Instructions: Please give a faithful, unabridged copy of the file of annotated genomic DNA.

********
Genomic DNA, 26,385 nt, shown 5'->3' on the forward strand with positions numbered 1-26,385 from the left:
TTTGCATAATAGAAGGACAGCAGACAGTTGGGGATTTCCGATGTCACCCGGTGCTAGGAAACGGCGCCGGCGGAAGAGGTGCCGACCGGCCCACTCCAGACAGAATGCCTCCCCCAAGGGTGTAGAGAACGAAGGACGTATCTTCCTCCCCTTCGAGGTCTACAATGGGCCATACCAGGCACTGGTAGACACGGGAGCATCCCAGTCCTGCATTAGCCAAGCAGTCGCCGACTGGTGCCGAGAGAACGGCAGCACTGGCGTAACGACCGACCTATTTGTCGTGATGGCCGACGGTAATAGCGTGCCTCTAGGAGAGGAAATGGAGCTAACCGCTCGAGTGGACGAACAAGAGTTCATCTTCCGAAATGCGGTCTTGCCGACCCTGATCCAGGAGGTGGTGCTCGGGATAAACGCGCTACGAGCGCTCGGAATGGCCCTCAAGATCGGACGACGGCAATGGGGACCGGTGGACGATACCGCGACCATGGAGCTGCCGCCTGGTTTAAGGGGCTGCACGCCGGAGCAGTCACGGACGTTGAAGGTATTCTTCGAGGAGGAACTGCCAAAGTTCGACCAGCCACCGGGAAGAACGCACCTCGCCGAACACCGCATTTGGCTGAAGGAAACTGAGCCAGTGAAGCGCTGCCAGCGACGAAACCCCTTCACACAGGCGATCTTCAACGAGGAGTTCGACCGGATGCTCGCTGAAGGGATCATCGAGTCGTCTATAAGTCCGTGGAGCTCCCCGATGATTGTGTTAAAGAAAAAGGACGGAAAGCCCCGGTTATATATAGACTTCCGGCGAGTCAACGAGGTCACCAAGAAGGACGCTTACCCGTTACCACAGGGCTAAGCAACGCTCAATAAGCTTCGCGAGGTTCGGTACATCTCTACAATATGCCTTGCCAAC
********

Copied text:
Genomic DNA, 26,385 nt, shown 5'->3' on the forward strand with positions numbered 1-26,385 from the left:
TTTGCATAATAGAAGGACAGCAGACAGTTGGGGATTTCCGATGTCACCCGGTGCTAGGAAACGGCGCCGGCGGAAGAGGTGCCGACCGGCCCACTCCAGACAGAATGCCTCCCCCAAGGGTGTAGAGAACGAAGGACGTATCTTCCTCCCCTTCGAGGTCTACAATGGGCCATACCAGGCACTGGTAGACACGGGAGCATCCCAGTCCTGCATTAGCCAAGCAGTCGCCGACTGGTGCCGAGAGAACGGCAGCACTGGCGTAACGACCGACCTATTTGTCGTGATGGCCGACGGTAATAGCGTGCCTCTAGGAGAGGAAATGGAGCTAACCGCTCGAGTGGACGAACAAGAGTTCATCTTCCGAAATGCGGTCTTGCCGACCCTGATCCAGGAGGTGGTGCTCGGGATAAACGCGCTACGAGCGCTCGGAATGGCCCTCAAGATCGGACGACGGCAATGGGGACCGGTGGACGATACCGCGACCATGGAGCTGCCGCCTGGTTTAAGGGGCTGCACGCCGGAGCAGTCACGGACGTTGAAGGTATTCTTCGAGGAGGAACTGCCAAAGTTCGACCAGCCACCGGGAAGAACGCACCTCGCCGAACACCGCATTTGGCTGAAGGAAACTGAGCCAGTGAAGCGCTGCCAGCGACGAAACCCCTTCACACAGGCGATCTTCAACGAGGAGTTCGACCGGATGCTCGCTGAAGGGATCATCGAGTCGTCTATAAGTCCGTGGAGCTCCCCGATGATTGTGTTAAAGAAAAAGGACGGAAAGCCCCGGTTATATATAGACTTCCGGCGAGTCAACGAGGTCACCAAGAAGGACGCTTACCCGTTACCACAGGGCTAAGCAACGCTCAATAAGCTTCGCGAGGTTCGGTACATCTCTACAATATGCCTTGCCAAC